I sewed the wind into comfort for you.
I whitened black night with burning
glass and blackened white lies with
sooted ash. I sat, faceless,
shawl-covered on concrete floors,
shame built on refinery lines and
stolen silence from the past. I let
you cower. I watched as levers churned
out bleak horizons, as pulleys separated
welders’ hands from wrists, as spinning
mules spooled sin in shadow factories
against grain, mill, seed — artifacts
lost when day yielded to night but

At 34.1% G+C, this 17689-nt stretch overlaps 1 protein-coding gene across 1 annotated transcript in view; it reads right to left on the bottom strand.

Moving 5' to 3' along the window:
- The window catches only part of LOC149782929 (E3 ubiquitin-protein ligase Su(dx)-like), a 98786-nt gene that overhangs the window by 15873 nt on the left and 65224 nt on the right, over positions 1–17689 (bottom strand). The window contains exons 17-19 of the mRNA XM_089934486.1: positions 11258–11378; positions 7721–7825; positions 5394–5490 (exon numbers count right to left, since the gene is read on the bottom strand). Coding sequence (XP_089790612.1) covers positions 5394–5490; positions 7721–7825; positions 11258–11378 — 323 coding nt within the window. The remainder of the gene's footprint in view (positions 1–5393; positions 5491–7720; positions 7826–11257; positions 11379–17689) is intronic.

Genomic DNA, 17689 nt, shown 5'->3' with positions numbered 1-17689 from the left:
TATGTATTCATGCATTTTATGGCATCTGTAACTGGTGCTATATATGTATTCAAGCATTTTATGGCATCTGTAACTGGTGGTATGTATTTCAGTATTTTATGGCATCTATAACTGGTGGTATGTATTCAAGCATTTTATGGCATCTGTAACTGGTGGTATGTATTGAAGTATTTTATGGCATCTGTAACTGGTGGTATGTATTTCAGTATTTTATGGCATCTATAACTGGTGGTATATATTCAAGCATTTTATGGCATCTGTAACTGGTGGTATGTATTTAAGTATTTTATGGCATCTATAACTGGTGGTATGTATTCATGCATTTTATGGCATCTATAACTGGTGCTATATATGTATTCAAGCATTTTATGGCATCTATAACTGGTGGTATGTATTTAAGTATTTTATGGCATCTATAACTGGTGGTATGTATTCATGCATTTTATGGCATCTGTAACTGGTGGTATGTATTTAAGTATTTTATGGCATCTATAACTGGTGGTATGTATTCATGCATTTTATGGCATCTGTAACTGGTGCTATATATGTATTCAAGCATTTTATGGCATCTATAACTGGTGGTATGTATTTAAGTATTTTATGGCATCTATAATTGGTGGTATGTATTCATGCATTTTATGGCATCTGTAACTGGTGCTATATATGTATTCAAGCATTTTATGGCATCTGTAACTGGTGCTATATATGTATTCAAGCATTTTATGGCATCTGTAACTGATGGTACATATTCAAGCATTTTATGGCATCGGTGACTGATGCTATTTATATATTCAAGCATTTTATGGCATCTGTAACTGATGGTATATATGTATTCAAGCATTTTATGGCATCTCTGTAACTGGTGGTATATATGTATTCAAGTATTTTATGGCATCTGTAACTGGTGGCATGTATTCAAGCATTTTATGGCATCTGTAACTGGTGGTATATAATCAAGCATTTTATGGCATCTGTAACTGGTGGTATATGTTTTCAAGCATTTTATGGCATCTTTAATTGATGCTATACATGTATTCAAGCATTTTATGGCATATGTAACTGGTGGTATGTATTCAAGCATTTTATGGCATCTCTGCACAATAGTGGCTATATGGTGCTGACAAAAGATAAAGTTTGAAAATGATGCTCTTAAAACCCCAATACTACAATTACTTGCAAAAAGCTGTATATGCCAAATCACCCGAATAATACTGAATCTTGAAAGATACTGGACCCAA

night never relinquished to day.
Faint shrieks hammered like machines.
Gears cranked and coiled. Copper dust
flecked like snakeskin — anthills
of metal ash at the feet of sallow
dreams. I saw color, light, motion.
Glimpses of breath, of life, of
obtuse pallor, of ages when reverence
arose and set with the sun. I followed
assemblies rifted by railways, hollowed
from rivets, harrowed with the plight
of healing saints. I stared headlong at
the flood, my eyes bulbs in cages
obscured by split wires; frayed
circuitry pardoned for stowing light.